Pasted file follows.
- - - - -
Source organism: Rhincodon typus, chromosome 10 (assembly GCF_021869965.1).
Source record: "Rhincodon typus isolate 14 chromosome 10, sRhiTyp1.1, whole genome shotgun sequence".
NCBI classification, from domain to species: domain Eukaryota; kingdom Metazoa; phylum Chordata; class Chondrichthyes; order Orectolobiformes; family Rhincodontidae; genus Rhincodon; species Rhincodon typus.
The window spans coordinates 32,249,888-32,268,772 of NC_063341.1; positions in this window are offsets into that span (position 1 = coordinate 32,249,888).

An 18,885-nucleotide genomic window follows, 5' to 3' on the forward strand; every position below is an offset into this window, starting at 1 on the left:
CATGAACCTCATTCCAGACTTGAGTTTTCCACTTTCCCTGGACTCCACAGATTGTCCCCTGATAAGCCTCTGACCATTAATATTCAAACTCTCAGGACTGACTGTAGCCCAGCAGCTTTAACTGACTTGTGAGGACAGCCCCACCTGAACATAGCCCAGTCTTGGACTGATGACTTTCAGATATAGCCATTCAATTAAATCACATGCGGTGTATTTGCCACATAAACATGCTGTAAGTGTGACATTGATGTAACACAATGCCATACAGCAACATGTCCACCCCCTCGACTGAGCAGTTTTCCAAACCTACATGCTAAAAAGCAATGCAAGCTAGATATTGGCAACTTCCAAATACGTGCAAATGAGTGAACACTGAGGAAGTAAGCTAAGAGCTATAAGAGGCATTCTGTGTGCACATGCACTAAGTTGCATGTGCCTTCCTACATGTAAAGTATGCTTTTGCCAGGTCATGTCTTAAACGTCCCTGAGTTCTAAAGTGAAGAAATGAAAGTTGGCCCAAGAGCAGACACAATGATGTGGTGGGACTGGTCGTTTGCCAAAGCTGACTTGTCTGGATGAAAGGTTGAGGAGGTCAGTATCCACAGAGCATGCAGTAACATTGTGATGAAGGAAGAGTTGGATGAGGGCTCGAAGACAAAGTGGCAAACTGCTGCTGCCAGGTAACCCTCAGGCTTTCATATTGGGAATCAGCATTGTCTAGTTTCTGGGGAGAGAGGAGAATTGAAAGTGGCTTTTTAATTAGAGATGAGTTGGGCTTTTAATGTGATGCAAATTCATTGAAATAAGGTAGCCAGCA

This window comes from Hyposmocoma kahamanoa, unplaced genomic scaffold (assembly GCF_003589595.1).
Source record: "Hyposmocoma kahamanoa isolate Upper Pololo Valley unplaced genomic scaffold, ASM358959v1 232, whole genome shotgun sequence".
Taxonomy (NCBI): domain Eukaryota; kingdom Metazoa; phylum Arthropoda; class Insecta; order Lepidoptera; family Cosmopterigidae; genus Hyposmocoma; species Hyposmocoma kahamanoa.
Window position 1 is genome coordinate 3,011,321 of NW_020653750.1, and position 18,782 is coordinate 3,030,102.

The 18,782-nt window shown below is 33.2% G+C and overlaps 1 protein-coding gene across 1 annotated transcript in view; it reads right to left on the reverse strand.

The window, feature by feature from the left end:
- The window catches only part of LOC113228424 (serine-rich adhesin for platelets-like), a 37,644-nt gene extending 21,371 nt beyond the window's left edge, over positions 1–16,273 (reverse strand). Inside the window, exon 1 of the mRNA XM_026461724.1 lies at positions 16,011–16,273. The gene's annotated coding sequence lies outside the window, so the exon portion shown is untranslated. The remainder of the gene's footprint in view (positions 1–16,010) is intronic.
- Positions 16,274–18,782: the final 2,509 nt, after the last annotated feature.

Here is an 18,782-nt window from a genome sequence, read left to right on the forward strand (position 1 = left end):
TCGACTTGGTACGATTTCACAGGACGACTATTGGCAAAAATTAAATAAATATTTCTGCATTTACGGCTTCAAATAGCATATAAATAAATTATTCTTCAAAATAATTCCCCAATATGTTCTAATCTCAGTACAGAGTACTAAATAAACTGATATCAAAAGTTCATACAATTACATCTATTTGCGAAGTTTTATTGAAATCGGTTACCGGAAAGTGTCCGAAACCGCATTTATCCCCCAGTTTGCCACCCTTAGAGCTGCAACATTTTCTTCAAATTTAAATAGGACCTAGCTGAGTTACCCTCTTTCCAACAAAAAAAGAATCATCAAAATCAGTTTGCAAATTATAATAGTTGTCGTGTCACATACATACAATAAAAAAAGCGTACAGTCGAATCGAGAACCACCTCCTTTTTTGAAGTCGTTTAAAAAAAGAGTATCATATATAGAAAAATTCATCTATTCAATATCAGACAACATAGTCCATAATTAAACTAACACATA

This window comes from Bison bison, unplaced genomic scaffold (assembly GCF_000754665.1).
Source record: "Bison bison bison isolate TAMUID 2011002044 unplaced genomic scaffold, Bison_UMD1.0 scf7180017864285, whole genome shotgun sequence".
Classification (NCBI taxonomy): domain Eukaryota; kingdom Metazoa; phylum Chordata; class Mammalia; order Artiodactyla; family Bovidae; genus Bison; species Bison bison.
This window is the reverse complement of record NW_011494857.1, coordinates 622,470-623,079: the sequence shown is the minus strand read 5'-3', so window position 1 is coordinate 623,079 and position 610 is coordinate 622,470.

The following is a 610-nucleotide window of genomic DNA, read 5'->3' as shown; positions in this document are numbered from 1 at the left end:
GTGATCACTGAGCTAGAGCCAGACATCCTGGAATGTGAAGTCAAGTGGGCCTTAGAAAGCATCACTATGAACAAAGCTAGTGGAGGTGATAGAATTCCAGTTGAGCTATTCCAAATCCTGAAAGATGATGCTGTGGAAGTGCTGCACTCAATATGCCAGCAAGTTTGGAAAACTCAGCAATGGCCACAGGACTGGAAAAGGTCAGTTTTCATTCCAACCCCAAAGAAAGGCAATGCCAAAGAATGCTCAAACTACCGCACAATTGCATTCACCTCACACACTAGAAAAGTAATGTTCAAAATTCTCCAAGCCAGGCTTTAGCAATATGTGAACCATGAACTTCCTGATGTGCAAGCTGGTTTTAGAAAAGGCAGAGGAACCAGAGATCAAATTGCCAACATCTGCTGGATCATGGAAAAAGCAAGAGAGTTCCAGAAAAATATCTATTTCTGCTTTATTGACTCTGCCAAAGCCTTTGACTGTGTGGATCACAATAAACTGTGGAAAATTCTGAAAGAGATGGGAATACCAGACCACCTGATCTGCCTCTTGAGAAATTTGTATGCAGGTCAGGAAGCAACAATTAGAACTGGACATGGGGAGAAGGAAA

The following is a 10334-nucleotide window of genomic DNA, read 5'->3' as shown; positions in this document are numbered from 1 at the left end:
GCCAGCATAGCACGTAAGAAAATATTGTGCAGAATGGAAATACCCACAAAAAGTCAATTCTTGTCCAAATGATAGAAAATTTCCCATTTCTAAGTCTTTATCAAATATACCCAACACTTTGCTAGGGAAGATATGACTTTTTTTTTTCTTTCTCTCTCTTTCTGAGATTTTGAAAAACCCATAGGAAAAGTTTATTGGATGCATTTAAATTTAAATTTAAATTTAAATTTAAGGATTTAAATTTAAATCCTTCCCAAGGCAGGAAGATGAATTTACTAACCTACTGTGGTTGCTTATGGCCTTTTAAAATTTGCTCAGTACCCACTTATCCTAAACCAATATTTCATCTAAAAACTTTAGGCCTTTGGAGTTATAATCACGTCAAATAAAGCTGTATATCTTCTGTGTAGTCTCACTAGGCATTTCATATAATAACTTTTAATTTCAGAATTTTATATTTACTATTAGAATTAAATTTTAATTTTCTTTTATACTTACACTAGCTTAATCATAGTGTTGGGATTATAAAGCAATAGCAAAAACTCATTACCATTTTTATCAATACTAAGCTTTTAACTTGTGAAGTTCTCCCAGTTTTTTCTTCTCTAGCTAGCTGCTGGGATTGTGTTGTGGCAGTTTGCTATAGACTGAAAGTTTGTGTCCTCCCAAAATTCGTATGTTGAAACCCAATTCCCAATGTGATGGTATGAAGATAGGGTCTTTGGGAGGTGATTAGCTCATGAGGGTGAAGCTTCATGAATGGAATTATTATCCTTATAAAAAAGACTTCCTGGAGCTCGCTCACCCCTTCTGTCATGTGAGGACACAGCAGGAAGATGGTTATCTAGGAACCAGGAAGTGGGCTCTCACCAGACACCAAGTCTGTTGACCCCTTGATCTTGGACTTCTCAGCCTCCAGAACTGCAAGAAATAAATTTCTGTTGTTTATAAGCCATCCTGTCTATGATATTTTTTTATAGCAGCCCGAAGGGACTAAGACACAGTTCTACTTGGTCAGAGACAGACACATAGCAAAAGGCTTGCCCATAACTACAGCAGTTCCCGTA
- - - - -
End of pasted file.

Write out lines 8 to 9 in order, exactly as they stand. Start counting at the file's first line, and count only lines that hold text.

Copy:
Source record: "Hyposmocoma kahamanoa isolate Upper Pololo Valley unplaced genomic scaffold, ASM358959v1 232, whole genome shotgun sequence".
Taxonomy (NCBI): domain Eukaryota; kingdom Metazoa; phylum Arthropoda; class Insecta; order Lepidoptera; family Cosmopterigidae; genus Hyposmocoma; species Hyposmocoma kahamanoa.